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Market Commentary by Scott J. Brown, Ph.D., Chief Economist
The economic data were mixed, but generally stronger than expected. Retail sales popped 0.8% (overall and ex-autos) in July, following weak reports in April, May, and June. The CPI was flat overall in July and up only mildly ex-food & energy. However, higher prices of food and energy are expected to show through more in the report for August. Industrial production advanced, fueled by strength in autos (seasonal adjustment issues?) and hot weather (higher output of utilities).
Residential construction figures were mixed. Housing starts slipped, but single-family building permits (which are reported more accurately) rose further.
Europe and the fiscal cliff remain significant risks to the U.S. economic growth outlook, but fear has subsided to some extent in the last few weeks. Lawmakers are discussing the fiscal cliff and are aware of the economic consequences. European leaders have continued to show a strong resolve about keeping the Eurozone together, although we need to see some action in September.
Next week, the economic calendar thins out a bit. Home sales (new and existing) are expected to rebound in July, following disappointing results in June. On Wednesday, the Congressional Budget Office will release revised budget projections. These projections are based on current law, which includes the full fiscal cliff. The FOMC policy meeting minutes may shed some light on the Fed’s current thinking and provide some insight into the likelihood of further policy action. However, following the recent string of better economic data, the odds of QE3 have decreased.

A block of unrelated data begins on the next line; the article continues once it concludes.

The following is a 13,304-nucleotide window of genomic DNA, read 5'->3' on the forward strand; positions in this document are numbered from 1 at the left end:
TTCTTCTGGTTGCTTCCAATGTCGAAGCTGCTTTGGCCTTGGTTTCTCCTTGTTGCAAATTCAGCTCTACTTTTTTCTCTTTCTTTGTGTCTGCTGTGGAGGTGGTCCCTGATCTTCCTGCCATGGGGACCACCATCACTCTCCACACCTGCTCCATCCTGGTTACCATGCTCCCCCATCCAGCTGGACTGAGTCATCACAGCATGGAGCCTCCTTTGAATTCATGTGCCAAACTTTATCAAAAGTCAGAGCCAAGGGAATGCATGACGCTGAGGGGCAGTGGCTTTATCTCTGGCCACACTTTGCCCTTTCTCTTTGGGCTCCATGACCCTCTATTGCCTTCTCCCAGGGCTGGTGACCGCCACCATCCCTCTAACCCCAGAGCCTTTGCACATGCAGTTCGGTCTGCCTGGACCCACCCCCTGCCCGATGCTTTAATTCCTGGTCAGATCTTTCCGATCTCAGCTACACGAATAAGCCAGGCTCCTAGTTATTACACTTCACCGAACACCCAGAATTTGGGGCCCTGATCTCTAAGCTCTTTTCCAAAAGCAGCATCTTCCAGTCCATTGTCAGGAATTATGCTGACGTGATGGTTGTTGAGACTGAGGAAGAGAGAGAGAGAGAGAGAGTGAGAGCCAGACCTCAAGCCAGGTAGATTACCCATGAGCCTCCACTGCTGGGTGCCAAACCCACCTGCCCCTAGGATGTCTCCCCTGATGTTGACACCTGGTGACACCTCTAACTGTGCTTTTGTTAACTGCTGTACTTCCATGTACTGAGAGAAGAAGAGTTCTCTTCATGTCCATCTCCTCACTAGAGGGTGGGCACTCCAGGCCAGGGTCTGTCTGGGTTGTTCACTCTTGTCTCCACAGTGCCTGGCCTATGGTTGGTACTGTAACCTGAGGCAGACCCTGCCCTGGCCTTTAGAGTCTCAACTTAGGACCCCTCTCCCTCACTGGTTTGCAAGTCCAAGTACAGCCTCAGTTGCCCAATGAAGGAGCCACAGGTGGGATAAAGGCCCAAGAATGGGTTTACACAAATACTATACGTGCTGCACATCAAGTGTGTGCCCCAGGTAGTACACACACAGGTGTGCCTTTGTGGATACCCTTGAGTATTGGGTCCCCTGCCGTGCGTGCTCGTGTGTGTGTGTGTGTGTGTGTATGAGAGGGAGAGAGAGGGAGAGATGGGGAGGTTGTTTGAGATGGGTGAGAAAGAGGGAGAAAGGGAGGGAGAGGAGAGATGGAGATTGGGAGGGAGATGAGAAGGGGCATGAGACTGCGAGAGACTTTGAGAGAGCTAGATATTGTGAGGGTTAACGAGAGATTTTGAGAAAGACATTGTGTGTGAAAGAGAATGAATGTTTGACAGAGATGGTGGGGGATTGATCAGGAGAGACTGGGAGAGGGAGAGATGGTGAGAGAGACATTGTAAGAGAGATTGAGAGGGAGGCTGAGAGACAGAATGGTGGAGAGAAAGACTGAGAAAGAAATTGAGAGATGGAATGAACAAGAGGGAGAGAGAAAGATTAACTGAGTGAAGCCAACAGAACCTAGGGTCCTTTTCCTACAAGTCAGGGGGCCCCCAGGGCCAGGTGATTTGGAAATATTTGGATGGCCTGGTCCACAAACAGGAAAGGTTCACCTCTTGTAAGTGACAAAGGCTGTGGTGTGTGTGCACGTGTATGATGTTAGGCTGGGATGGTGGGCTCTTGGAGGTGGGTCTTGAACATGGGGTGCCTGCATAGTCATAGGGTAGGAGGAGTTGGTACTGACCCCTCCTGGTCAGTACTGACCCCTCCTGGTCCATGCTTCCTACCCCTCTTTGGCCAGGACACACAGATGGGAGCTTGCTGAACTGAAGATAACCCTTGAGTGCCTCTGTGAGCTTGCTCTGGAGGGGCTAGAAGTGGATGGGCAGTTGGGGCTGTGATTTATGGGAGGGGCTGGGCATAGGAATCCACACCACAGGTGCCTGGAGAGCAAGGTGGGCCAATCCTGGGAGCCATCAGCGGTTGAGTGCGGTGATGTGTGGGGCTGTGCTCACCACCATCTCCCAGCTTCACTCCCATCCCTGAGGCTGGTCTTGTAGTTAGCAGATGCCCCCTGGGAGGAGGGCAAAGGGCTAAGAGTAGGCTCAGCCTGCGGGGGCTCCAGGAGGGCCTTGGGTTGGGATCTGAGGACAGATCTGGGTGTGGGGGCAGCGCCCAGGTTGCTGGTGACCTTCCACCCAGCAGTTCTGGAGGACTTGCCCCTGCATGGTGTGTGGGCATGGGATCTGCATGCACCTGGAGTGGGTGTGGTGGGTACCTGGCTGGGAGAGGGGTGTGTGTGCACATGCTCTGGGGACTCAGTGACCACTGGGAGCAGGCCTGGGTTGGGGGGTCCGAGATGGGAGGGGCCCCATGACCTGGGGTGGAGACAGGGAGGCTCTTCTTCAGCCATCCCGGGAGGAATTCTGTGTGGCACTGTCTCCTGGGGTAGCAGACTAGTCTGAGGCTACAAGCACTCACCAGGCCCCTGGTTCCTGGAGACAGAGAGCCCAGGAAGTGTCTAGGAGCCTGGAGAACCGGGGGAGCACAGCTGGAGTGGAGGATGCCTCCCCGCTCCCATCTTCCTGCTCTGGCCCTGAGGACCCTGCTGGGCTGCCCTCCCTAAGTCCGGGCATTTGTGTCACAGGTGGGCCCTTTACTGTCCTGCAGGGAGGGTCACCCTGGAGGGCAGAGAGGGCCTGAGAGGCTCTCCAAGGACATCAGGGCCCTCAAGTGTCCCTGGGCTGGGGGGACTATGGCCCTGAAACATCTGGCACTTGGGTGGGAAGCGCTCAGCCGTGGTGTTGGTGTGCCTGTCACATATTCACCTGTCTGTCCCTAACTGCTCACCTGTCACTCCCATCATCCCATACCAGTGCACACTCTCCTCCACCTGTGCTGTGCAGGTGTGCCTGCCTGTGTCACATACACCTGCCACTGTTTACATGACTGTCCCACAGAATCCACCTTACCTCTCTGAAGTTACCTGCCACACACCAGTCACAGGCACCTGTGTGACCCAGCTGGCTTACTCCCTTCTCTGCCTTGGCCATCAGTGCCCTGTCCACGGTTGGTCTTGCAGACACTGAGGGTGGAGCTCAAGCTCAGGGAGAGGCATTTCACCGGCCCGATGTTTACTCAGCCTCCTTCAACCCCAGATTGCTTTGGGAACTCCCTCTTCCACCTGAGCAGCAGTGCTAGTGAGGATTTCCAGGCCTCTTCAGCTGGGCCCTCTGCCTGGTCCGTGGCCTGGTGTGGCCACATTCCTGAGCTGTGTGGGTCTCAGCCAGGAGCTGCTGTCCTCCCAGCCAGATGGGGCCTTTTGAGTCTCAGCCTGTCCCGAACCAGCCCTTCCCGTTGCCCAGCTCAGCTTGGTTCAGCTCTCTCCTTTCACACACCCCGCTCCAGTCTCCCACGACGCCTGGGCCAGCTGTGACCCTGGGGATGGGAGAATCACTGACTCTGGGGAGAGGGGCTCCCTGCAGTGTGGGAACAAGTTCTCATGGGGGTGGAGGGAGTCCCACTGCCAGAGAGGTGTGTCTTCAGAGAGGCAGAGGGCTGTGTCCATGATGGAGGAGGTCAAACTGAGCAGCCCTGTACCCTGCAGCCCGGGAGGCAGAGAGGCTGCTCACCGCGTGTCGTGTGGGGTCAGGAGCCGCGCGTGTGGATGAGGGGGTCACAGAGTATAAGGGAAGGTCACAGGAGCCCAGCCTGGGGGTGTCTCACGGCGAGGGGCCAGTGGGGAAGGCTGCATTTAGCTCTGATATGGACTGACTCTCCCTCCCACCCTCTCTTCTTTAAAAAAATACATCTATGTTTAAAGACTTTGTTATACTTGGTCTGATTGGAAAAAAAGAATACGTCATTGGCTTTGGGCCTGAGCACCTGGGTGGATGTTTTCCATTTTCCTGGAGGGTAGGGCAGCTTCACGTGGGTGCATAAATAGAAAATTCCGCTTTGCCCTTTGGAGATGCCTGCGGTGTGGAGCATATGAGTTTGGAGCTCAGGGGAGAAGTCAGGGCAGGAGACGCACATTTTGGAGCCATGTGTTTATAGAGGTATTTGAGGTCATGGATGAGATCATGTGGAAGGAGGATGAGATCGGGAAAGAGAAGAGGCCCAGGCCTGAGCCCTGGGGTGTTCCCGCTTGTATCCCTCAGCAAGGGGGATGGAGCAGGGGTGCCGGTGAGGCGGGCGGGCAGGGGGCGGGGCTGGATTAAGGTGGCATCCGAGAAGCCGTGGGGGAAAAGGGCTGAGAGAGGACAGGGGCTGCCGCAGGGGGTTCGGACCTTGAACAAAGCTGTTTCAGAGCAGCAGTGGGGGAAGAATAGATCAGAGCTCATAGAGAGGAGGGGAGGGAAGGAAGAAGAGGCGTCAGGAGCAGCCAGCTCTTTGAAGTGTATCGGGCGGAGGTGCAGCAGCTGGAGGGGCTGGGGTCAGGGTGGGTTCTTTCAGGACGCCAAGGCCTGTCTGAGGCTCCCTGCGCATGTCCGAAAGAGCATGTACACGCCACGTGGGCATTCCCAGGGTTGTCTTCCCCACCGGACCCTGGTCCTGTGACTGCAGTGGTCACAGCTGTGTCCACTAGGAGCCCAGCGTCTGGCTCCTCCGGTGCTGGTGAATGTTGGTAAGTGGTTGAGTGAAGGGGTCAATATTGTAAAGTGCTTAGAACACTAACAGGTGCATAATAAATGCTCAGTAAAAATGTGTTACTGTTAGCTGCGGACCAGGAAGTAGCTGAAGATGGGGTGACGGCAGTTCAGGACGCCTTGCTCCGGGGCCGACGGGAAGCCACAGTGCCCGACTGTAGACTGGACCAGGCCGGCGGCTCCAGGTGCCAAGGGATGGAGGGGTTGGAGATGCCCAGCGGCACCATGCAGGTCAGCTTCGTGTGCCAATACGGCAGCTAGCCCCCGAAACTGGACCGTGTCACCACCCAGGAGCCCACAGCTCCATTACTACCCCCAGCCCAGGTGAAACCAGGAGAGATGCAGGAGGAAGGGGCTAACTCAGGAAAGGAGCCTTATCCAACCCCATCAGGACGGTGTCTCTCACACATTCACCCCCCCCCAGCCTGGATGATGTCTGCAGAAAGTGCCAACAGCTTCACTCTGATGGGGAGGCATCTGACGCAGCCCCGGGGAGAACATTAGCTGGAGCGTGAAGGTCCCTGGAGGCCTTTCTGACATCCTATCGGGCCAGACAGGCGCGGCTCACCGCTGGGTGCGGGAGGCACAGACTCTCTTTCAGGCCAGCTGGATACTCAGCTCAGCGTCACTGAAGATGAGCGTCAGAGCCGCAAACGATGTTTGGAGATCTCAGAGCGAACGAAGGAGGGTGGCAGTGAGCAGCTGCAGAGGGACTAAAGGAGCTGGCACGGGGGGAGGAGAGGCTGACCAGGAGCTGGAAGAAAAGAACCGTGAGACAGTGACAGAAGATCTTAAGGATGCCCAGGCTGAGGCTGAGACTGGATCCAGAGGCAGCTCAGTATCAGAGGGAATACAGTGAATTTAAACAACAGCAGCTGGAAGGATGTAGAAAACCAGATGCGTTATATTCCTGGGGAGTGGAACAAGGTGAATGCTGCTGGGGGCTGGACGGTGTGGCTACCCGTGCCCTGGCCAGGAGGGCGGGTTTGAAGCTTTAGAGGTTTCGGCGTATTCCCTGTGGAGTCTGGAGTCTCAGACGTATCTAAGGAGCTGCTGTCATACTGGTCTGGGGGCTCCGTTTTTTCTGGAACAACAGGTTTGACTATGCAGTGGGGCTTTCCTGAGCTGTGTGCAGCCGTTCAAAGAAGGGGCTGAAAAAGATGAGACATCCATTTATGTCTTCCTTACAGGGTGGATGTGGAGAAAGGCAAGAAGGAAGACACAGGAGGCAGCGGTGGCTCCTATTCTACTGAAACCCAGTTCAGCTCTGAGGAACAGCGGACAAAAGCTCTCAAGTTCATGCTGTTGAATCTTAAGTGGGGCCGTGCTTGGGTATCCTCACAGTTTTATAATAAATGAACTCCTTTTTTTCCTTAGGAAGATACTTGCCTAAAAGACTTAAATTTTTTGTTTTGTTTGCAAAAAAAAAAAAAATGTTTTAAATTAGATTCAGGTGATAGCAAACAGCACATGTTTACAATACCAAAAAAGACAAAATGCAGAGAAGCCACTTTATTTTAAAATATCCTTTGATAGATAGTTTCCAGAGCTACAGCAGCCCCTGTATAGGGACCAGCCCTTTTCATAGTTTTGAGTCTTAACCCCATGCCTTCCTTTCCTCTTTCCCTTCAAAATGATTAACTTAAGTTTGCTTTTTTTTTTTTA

Consumer Money Rates
Treasury Yield Curve – 8/17/2012
S&P Sector Performance (YTD) – 8/17/2012
US government bonds and treasury bills are guaranteed by the US government and, if held to maturity, offer a fixed rate of return and guaranteed principal value. US government bonds are issued and guaranteed as to the timely payment of principal and interest by the federal government. Treasury bills are certificates reflecting short-term (less than one year) obligations of the US government.
Commodities trading is generally considered speculative because of the significant potential for investment loss. Markets for commodities are likely to be volatile and there may be sharp price fluctuations even during periods when prices overall are rising. Specific sector investing can be subject to different and greater risks than more diversified investments.
Tax Equiv Muni yields (TEY) assume a 35% tax rate on triple-A rated, tax-exempt insured revenue bonds.
The information contained herein has been obtained from sources considered reliable, but we do not guarantee that the foregoing material is accurate or complete. Data source: Bloomberg, as of close of business August 9th, 2012.
Frazier Allen, WMS, CRPS, Financial Advisor with F&M Bank
Web Site: http://www.raymondjames.com/frazierallen
TopicsCapacity Utilization, Consumer Price Index, Economic Data, European Debt, Federal Open Market Committee, Financial Markets, Frazier Allen, Global Equity Markets, Gross Domestic Product, Index of Leading Economic Indicators, Manufacturing Output, Raymond James, Raymond James Investment Services, Scott J. Brown, Seasonal Adjustment, Short-Term Interest Rates, Volatility, Weekly Market Snapshot
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